main clear.
3.2. Medial Data Extraction and Curvature Ap-
To extract medial axis data from the contours, we use the
Delaunay triangulation of the boundary points to approx-
imate the centers of the medial circles. Because the De-
launay triangulation corresponds to a circle through three
boundary points, whereas most medial circles touch only
two boundary points, the resulting approximation to a me-
dial branch will artificially zig-zag as the third boundary
Figure 4. Random samples from the Mahktarian 1100-fish
Figure 5. Sample shapes from the hand-segmented BSDS300
training set.
point is alternately chosen from γ+and γ. We apply the
same smoothing used for the pixelated boundaries to these
rough medial branches, again for 5 time steps. From the
smoothed medial curve, we approximate rusing the ray Nγ
joining the medial point to the singleton of the three bound-
ary points.
We use the standard 3-point approximations for deriva-
tives. The tangent to a medial point miis approximated by
Ti=mi+1 mi1. The angle between Tiand Nγfor the
corresponding boundary point then offers an approximation
Figure 6. A shape before and after smoothing.
φiof φ, from which we find an approximation φ
i. The cur-
vature at miis approximated by the 3-point formula for the
derivative of θmwith respect to arclength.
3.3. Stability of Results
To test the robustness of our results, we manipulated
the data in a few ways. First, we investigated the effects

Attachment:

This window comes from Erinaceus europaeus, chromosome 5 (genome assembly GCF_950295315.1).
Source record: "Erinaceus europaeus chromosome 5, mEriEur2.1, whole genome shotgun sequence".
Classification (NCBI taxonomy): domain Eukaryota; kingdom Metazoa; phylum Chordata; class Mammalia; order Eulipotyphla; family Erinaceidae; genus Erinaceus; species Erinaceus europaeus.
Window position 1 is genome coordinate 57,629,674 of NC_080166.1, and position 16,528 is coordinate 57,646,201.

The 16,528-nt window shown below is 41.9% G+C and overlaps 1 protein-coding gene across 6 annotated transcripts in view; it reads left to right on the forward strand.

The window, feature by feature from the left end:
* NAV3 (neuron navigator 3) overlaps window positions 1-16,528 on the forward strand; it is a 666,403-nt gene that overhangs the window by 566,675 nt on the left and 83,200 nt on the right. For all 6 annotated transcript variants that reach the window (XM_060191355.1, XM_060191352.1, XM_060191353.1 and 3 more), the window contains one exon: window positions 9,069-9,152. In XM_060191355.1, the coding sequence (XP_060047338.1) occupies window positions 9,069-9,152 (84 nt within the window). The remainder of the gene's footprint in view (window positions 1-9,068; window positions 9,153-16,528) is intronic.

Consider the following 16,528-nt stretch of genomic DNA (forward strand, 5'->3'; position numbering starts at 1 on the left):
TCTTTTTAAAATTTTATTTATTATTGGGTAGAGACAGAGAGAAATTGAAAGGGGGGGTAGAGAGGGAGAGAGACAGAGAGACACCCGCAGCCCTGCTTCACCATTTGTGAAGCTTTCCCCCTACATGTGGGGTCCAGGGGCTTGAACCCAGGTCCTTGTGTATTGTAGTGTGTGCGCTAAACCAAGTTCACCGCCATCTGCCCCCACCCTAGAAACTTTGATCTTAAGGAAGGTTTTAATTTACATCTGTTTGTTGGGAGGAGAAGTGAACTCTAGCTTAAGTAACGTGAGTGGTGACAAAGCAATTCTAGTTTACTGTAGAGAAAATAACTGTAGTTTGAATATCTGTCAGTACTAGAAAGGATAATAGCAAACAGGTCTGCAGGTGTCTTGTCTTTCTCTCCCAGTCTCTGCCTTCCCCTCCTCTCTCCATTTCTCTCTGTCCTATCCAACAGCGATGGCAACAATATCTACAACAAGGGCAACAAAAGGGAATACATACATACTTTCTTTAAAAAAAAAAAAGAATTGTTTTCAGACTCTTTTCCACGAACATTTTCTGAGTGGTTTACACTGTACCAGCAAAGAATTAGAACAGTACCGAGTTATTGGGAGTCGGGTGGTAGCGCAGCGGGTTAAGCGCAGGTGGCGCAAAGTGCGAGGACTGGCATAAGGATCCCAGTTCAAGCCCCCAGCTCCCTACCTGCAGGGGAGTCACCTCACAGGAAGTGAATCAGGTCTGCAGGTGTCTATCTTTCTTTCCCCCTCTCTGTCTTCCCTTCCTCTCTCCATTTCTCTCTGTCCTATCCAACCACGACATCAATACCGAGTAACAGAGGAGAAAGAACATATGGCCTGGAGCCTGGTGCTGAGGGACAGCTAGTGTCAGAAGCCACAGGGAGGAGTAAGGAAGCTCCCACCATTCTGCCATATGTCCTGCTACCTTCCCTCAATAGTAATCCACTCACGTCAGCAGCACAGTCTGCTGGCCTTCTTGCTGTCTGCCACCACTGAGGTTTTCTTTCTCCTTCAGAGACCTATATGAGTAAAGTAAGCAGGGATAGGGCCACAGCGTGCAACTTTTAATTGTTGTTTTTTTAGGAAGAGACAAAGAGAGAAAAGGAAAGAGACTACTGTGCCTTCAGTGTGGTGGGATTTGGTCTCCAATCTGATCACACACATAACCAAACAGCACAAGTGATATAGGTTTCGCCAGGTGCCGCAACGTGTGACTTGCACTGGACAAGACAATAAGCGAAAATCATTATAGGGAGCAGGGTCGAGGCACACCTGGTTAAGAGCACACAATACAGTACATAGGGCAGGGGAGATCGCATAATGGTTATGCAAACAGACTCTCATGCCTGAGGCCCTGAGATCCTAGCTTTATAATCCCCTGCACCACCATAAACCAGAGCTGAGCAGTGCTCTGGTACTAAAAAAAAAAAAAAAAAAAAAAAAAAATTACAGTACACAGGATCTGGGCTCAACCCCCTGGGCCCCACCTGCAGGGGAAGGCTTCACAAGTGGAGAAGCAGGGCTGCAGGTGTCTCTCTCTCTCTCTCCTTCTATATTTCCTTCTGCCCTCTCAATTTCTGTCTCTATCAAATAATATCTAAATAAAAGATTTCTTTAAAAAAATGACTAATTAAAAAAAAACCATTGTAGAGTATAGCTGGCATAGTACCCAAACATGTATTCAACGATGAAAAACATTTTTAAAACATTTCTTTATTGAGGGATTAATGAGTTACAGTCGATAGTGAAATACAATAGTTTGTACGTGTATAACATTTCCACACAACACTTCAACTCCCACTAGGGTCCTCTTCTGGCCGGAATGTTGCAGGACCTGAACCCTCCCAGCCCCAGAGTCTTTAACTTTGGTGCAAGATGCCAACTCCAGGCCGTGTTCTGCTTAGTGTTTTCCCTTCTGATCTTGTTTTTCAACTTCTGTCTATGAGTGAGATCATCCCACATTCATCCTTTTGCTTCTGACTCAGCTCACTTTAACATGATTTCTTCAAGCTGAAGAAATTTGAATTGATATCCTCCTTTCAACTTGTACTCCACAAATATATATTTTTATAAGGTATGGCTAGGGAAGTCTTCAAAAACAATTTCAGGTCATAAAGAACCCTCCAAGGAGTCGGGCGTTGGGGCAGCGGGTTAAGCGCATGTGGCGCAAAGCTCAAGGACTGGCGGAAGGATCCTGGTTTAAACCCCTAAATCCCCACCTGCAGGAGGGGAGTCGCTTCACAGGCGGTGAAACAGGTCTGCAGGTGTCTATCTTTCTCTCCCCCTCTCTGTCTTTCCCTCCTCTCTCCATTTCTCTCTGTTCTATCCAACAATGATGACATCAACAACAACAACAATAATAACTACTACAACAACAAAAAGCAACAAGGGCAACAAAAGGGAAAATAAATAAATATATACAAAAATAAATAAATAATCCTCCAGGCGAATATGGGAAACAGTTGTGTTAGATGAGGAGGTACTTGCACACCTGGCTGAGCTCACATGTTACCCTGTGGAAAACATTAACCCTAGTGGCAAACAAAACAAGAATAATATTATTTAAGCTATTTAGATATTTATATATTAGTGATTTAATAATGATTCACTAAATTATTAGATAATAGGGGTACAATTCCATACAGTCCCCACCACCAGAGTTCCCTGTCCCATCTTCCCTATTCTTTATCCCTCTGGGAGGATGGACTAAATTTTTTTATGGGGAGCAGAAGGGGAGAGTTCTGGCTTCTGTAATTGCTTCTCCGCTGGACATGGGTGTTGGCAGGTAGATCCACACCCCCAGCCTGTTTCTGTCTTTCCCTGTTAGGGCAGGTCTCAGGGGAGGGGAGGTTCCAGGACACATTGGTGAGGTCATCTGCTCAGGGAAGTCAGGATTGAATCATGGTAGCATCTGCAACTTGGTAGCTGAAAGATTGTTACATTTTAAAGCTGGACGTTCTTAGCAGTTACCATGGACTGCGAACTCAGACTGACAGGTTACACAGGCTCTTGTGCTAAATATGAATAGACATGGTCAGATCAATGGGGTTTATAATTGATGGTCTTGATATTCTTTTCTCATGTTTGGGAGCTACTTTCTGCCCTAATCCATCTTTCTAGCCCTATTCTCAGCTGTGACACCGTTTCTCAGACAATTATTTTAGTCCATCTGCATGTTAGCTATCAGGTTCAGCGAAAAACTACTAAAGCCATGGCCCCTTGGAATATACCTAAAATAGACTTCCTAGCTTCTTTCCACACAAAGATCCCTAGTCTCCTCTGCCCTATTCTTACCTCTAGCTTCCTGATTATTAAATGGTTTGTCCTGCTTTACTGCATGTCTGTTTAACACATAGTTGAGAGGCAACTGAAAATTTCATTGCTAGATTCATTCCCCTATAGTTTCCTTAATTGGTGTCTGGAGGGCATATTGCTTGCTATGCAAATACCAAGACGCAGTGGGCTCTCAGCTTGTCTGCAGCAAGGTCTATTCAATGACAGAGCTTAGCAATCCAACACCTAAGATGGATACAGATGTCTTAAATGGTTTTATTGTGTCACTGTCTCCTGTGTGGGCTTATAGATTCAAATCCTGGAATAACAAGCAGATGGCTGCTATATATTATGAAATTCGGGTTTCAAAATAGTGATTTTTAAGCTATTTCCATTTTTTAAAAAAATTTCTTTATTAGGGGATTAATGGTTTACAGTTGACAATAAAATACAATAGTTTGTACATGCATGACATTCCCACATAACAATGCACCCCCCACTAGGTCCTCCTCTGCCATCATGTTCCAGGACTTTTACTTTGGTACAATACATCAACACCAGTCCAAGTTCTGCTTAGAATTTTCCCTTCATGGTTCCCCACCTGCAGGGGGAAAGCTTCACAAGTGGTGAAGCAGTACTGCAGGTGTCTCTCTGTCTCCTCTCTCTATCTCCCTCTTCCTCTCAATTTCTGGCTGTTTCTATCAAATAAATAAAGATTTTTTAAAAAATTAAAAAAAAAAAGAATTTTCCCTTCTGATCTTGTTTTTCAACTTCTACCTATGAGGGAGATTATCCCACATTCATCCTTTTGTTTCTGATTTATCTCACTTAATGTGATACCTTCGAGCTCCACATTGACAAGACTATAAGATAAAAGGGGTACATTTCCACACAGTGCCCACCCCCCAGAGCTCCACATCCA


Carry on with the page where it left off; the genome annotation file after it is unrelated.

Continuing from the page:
of smoothing the boundary curve, looking at bit rates after
smoothing for 5, 10, 15, and 20 time steps for the pixelated
data, and for 0, 5, 10, and 15 time steps for the floating-
point data. Next, we experimented with sub-sampling the
boundary points, analyzing bit rates for 25%, 50%, 75%,
and 100% of the data points. Note that because different
choices of εmerely scale the resulting bit rates and leave µ
fixed, there is no need to vary ε.
Finally, we analyzed effects of the sensitivity of the sec-
ond derivative approximation to noise and round-off er-
ror. We focused on the Kimia database because of its size
and variety of shape categories, and because the values are
floating-point. We perturbed the smoothed medial points
by adding a random vector to each point. The coordinates
of the random vector were generated from a uniform dis-
tribution, scaled so that the length of the vector would not
exceed 1/c ·lfor some c, where lis the minimum distance
between two medial points in a given branch. We experi-
mented with the value of c, recomputing the bit rates after
each perturbation. For each choice of c, adding a random
vector can change the curvature approximations by at most
α=π2 tan1c
l. Note that the maximum curvature change
occurs when c= 1, giving α1.57/l.
4. Results
4.1. Primary Experiment
We find overwhelmingly that the medial axis is more ef-
ficient. Out of the 2,322 shapes analyzed, only three were
more efficiently represented by the boundary curve. Fig-
ure 7shows a scatter plot of the bit rate for the medial axis
against the bit rate for the boundary curve for each shape.
The median value for µis 1.476; see the leftmost box plot
displayed in Figures 10 and 12. Figure 8shows the three
shapes and corresponding bit rates for which the boundary
was more efficient (µ < 1); we believe these suffer from
insufficient boundary smoothing. Figure 9shows the shape
and corresponding bit rates from each database for which µ
was the largest.
0 0.5 1 1.5 2 2.5 3 3.5 4
x 104
x 104
Figure 7. Scatter plots of bit rates using the medial axis (x-axis)
and boundary curve (y-axis). The line shown is y=x.
Boundary bits: 4800
Axis bits: 5944
Boundary bits: 11640
Axis bits: 27774
Boundary bits: 39109
Axis bits: 82692
Figure 8. Shapes for which the boundary curve is more efficient
than the medial axis, and their medial axes. The third shape, a
park bench from BSDS, has an anomaly in the medial axis due to
the hand segmentation.
4.2. Robustness Experiments
The efficiency of the medial axis is reasonably robust to